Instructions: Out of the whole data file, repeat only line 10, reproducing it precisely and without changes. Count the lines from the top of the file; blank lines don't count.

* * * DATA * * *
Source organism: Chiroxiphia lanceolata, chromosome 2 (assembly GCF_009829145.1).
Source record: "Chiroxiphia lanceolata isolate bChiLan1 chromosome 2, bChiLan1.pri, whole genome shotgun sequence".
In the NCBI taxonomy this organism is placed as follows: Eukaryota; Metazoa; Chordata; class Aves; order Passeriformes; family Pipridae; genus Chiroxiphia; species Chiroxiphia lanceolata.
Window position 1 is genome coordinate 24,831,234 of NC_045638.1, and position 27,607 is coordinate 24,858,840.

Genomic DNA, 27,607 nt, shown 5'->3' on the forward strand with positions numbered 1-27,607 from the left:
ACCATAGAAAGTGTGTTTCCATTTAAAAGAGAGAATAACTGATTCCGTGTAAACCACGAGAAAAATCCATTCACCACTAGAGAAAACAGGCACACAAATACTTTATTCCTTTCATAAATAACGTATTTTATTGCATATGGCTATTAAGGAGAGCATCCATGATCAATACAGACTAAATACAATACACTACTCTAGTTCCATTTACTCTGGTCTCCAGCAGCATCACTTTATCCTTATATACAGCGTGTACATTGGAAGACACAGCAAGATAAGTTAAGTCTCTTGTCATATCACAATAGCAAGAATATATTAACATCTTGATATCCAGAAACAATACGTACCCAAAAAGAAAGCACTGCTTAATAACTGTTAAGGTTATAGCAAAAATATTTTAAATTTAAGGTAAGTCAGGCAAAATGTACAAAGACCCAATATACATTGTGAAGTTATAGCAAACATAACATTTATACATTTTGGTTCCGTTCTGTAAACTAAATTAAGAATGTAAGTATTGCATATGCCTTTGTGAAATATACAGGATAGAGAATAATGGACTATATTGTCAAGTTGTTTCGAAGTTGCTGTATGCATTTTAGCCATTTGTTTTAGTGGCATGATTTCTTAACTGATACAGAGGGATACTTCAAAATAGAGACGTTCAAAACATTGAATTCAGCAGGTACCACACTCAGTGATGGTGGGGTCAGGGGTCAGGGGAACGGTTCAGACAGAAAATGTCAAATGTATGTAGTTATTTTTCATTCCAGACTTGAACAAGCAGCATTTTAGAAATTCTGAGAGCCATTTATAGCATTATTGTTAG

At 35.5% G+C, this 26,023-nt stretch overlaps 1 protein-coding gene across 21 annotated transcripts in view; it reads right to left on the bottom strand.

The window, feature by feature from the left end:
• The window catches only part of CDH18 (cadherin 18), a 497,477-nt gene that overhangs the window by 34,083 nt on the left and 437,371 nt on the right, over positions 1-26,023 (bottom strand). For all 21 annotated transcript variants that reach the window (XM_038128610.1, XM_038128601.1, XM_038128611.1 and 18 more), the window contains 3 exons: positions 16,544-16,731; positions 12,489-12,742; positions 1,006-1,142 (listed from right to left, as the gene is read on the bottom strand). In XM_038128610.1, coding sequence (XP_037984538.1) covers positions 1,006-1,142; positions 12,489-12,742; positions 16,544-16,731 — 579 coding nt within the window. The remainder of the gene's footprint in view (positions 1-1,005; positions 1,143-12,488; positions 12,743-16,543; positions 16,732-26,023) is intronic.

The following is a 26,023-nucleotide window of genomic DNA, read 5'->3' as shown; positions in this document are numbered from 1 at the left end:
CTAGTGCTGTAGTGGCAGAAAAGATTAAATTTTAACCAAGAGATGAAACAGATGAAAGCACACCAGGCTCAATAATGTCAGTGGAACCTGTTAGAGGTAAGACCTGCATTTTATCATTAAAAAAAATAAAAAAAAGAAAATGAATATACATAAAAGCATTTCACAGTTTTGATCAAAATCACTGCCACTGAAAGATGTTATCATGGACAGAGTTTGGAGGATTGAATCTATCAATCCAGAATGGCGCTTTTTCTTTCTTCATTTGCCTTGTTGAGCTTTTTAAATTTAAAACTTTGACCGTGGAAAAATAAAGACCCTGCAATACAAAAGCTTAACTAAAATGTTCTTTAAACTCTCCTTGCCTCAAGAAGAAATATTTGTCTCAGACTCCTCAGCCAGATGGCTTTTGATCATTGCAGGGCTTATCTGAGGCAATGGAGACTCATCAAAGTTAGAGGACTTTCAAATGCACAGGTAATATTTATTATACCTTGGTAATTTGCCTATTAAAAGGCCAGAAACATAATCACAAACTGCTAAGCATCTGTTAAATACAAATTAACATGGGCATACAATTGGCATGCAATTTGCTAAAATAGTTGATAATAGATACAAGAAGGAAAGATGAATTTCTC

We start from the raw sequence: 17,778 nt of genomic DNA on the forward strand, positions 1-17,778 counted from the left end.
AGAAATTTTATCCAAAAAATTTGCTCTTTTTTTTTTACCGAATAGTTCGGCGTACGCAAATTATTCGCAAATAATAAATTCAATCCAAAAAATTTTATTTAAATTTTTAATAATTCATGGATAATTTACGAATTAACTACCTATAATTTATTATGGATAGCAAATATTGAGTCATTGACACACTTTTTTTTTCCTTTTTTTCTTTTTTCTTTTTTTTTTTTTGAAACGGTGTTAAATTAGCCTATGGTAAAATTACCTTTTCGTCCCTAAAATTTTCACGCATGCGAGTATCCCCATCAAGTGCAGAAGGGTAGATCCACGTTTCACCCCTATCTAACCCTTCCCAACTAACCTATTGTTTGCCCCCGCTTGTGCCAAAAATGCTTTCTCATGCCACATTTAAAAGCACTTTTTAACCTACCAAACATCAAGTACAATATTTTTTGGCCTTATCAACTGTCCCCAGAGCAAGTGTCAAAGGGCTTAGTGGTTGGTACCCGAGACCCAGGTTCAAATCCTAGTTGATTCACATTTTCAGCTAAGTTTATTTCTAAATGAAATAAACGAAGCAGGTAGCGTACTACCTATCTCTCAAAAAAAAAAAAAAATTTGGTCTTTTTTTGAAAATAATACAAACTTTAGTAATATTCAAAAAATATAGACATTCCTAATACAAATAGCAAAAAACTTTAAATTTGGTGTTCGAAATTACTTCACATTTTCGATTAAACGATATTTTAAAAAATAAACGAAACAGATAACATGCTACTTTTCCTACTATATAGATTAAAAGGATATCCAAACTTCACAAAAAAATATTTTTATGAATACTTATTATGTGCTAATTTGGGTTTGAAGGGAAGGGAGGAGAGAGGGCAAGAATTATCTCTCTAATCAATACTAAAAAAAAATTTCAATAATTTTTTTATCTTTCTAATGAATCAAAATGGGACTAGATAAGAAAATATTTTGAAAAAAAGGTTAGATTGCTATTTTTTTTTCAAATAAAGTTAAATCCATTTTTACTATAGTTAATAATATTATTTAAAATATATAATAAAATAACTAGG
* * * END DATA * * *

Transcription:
The following is a 26,023-nucleotide window of genomic DNA, read 5'->3' as shown; positions in this document are numbered from 1 at the left end: